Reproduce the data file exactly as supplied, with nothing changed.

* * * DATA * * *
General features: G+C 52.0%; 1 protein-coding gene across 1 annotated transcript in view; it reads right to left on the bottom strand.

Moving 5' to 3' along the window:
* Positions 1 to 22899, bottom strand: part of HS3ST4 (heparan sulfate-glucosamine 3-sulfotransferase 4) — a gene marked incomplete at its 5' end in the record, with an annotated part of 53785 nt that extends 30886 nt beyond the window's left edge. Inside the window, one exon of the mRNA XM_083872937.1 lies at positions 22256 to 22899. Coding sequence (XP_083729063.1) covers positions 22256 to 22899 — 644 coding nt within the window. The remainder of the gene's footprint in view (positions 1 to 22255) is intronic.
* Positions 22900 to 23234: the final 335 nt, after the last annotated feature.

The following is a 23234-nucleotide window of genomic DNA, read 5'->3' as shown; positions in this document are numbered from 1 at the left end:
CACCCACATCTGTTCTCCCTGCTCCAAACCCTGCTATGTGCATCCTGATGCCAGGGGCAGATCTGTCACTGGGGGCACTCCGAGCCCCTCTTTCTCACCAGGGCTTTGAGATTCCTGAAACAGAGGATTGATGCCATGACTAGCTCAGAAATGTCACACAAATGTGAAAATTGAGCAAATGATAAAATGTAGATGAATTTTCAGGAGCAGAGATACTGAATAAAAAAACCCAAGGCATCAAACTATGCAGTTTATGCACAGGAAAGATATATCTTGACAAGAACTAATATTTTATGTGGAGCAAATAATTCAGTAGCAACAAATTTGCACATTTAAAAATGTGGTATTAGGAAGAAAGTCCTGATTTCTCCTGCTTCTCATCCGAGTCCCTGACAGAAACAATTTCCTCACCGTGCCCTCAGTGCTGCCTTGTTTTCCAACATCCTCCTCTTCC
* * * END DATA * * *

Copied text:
General features: G+C 52.0%; 1 protein-coding gene across 1 annotated transcript in view; it reads right to left on the bottom strand.

Moving 5' to 3' along the window:
* Positions 1 to 22899, bottom strand: part of HS3ST4 (heparan sulfate-glucosamine 3-sulfotransferase 4) — a gene marked incomplete at its 5' end in the record, with an annotated part of 53785 nt that extends 30886 nt beyond the window's left edge. Inside the window, one exon of the mRNA XM_083872937.1 lies at positions 22256 to 22899. Coding sequence (XP_083729063.1) covers positions 22256 to 22899 — 644 coding nt within the window. The remainder of the gene's footprint in view (positions 1 to 22255) is intronic.
* Positions 22900 to 23234: the final 335 nt, after the last annotated feature.

The following is a 23234-nucleotide window of genomic DNA, read 5'->3' as shown; positions in this document are numbered from 1 at the left end:
CACCCACATCTGTTCTCCCTGCTCCAAACCCTGCTATGTGCATCCTGATGCCAGGGGCAGATCTGTCACTGGGGGCACTCCGAGCCCCTCTTTCTCACCAGGGCTTTGAGATTCCTGAAACAGAGGATTGATGCCATGACTAGCTCAGAAATGTCACACAAATGTGAAAATTGAGCAAATGATAAAATGTAGATGAATTTTCAGGAGCAGAGATACTGAATAAAAAAACCCAAGGCATCAAACTATGCAGTTTATGCACAGGAAAGATATATCTTGACAAGAACTAATATTTTATGTGGAGCAAATAATTCAGTAGCAACAAATTTGCACATTTAAAAATGTGGTATTAGGAAGAAAGTCCTGATTTCTCCTGCTTCTCATCCGAGTCCCTGACAGAAACAATTTCCTCACCGTGCCCTCAGTGCTGCCTTGTTTTCCAACATCCTCCTCTTCC